How to Prevent Unwanted Hair Loss
There are a couple of different things you can do to help prevent unwanted hair loss. First, make sure you are properly caring for your ferret. Make sure that you are taking care of any grooming needs, not bathing him too much, and make sure he is medicated against pests like fleas and mites.
Adding a humidifier to your house can also prevent hair loss. Often when ferrets have dry skin, they either get itchy, which can lead to hair loss, or the dry skin itself can lead to hair loss. A humidifier will help ensure that your ferret’s coat and skin stay properly hydrated all year round.
Tips to Keep Your House Ferret-Hair Free
1. Window Squeegees
Usually, people use vacuums to clean up unwanted pet hair, but if that does not seem to be doing the job well enough, you can actually try using a window squeegee. Run the squeegee back and forth along your carpet to loosen up clumps of stubborn hair. After all the hair is loosened up, you can either try vacuuming it up again or just pick up the clumps with your hands.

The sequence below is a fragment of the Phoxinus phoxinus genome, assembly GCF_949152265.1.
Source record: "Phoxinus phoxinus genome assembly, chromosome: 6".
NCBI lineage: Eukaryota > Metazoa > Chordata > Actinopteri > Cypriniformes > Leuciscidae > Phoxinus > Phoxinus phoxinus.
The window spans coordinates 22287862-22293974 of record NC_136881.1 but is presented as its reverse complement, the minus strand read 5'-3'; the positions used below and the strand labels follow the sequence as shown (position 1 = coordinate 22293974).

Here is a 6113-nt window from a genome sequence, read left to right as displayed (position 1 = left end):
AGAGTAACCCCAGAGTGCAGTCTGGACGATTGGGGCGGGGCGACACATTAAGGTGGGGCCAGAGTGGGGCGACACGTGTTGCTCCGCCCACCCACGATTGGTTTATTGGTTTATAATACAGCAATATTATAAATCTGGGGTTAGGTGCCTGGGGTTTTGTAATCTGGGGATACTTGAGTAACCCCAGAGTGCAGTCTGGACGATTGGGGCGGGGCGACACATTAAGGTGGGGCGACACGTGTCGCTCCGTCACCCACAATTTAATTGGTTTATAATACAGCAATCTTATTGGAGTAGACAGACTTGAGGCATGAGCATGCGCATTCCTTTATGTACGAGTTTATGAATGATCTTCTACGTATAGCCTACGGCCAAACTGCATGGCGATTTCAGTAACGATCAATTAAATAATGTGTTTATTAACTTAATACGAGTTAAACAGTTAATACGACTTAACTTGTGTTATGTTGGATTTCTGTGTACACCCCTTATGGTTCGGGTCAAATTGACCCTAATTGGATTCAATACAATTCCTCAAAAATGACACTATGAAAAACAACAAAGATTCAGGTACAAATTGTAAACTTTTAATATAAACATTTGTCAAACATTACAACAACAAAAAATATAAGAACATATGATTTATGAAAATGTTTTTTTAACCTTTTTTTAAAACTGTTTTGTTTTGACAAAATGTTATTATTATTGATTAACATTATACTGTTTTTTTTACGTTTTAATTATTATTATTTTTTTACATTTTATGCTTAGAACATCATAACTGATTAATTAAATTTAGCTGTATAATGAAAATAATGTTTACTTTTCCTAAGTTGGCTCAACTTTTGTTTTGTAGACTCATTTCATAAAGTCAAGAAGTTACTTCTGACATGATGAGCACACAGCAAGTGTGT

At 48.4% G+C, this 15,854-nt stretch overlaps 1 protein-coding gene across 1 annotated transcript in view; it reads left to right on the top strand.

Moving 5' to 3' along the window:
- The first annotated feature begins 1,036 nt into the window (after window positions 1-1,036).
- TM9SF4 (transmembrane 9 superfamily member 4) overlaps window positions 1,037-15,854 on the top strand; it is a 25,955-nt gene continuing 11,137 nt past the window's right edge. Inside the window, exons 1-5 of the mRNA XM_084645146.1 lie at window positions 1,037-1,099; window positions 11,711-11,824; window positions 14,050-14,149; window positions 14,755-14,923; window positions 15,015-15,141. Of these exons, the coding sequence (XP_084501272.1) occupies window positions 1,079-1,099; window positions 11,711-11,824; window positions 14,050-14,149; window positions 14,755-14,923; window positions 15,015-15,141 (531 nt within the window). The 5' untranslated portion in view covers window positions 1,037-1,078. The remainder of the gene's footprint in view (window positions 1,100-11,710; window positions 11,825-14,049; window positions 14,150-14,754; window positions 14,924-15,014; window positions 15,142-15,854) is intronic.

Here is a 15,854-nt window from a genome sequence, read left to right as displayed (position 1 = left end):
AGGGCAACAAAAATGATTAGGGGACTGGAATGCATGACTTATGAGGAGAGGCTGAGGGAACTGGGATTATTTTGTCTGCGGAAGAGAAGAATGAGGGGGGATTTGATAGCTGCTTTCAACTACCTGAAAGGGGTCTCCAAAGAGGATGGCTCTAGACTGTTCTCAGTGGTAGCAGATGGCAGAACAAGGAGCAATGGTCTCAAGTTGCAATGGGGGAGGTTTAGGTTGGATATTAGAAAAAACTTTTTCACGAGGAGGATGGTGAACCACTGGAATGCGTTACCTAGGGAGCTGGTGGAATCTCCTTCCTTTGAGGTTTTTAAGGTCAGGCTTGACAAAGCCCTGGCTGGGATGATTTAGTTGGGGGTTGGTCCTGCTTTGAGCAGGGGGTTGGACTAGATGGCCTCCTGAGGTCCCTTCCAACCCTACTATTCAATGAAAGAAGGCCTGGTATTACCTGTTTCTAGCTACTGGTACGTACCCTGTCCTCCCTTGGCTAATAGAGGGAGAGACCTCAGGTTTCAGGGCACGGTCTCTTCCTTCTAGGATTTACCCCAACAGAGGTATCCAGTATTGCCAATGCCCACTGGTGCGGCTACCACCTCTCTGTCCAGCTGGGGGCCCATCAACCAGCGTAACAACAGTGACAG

2. Use The Right Vacuum Cleaner
Not all vacuum cleaners are created equal. You need to make sure that you get a vacuum cleaner with great suction power, a belt with great endurance, and an effective agitator brush. Without these things, your vacuum will likely fail at picking up the fur you want it to.
3. Tape Roll
If you are trying to get rid of ferret hair on your clothes or on furniture, a roll of tape is a quick and cheap way to clean up the fur. Take the sticky side of the tape and tap it around on the surface that you are trying to clean. The ferret hair will stick to it, and before long, you will have a hair-free surface.
4. Washing Machine
Not only to remove your ferret hair but also to kill off germs or bacteria, you should regularly throw any blankets or rugs into your washing machine. Wash the blankets and rugs with a water softener or white vinegar to make sure any fur gets loosened in the machine. Make sure that when you are done washing the blankets and rugs, you pick up any loose fur stuck to the side of the washing machine. Make sure that you let the rugs and blankets air dry in a space completely away from your ferrets, or else your ferret’s fur will just stick to the wet surface all over again.
5. Dampened Rubber Clubs